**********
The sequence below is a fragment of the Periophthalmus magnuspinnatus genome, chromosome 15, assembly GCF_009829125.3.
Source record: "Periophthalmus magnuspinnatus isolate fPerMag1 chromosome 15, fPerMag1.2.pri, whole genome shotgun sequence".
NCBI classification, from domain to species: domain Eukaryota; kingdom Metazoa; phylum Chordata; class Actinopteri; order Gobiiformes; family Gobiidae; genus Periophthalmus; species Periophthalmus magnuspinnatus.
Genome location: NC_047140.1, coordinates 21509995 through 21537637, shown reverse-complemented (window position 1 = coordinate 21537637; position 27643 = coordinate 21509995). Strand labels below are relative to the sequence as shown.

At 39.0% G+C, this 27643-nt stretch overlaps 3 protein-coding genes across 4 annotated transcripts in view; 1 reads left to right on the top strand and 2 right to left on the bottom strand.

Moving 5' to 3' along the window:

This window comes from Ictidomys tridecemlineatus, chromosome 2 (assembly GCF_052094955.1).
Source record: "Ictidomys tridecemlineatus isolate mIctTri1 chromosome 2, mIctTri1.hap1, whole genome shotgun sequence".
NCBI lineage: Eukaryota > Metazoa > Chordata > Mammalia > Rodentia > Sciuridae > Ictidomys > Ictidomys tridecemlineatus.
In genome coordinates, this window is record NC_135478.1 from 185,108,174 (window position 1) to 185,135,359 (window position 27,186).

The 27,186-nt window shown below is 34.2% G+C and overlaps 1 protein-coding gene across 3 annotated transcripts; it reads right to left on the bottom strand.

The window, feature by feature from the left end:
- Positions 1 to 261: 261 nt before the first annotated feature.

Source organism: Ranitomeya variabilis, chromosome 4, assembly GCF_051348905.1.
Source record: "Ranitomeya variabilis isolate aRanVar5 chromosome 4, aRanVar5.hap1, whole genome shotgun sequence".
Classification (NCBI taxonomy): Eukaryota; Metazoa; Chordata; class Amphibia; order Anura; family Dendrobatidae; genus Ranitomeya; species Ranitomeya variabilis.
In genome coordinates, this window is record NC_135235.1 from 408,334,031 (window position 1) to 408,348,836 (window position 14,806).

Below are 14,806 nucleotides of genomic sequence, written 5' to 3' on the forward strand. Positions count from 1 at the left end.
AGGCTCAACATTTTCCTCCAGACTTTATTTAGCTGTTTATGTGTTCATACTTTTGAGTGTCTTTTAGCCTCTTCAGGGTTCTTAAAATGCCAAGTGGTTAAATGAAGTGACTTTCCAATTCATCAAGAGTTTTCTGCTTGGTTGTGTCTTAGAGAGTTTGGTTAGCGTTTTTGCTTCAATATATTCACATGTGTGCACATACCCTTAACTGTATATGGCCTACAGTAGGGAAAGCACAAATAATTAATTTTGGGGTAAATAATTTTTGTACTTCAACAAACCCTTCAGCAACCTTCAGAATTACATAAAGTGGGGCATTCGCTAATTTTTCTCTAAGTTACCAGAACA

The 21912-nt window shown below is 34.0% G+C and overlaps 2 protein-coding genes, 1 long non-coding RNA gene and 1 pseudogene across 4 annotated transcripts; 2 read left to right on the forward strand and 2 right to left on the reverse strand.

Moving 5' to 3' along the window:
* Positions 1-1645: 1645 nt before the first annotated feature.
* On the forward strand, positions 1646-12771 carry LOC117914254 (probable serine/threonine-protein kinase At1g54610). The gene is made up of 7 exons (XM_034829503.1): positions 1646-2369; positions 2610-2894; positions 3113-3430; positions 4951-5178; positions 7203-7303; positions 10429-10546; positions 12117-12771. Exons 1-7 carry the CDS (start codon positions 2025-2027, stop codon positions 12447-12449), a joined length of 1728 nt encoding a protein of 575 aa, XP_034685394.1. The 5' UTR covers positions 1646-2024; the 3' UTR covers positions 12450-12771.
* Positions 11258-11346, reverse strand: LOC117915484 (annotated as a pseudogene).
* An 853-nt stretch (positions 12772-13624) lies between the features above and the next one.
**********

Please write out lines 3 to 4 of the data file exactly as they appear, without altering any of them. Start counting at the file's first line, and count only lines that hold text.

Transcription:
NCBI classification, from domain to species: domain Eukaryota; kingdom Metazoa; phylum Chordata; class Actinopteri; order Gobiiformes; family Gobiidae; genus Periophthalmus; species Periophthalmus magnuspinnatus.
Genome location: NC_047140.1, coordinates 21509995 through 21537637, shown reverse-complemented (window position 1 = coordinate 21537637; position 27643 = coordinate 21509995). Strand labels below are relative to the sequence as shown.